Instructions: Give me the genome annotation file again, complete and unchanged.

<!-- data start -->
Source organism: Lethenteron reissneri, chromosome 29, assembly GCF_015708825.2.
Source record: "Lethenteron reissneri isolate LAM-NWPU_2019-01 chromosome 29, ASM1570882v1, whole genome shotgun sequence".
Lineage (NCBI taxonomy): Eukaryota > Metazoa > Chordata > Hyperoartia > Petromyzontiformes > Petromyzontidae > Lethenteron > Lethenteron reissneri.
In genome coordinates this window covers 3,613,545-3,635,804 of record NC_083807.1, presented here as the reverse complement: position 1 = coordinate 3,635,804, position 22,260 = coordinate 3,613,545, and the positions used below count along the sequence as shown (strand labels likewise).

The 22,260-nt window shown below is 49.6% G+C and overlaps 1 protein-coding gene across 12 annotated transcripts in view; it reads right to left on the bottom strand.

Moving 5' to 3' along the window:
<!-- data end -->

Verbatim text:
Source organism: Lethenteron reissneri, chromosome 29, assembly GCF_015708825.2.
Source record: "Lethenteron reissneri isolate LAM-NWPU_2019-01 chromosome 29, ASM1570882v1, whole genome shotgun sequence".
Lineage (NCBI taxonomy): Eukaryota > Metazoa > Chordata > Hyperoartia > Petromyzontiformes > Petromyzontidae > Lethenteron > Lethenteron reissneri.
In genome coordinates this window covers 3,613,545-3,635,804 of record NC_083807.1, presented here as the reverse complement: position 1 = coordinate 3,635,804, position 22,260 = coordinate 3,613,545, and the positions used below count along the sequence as shown (strand labels likewise).

The 22,260-nt window shown below is 49.6% G+C and overlaps 1 protein-coding gene across 12 annotated transcripts in view; it reads right to left on the bottom strand.

Moving 5' to 3' along the window: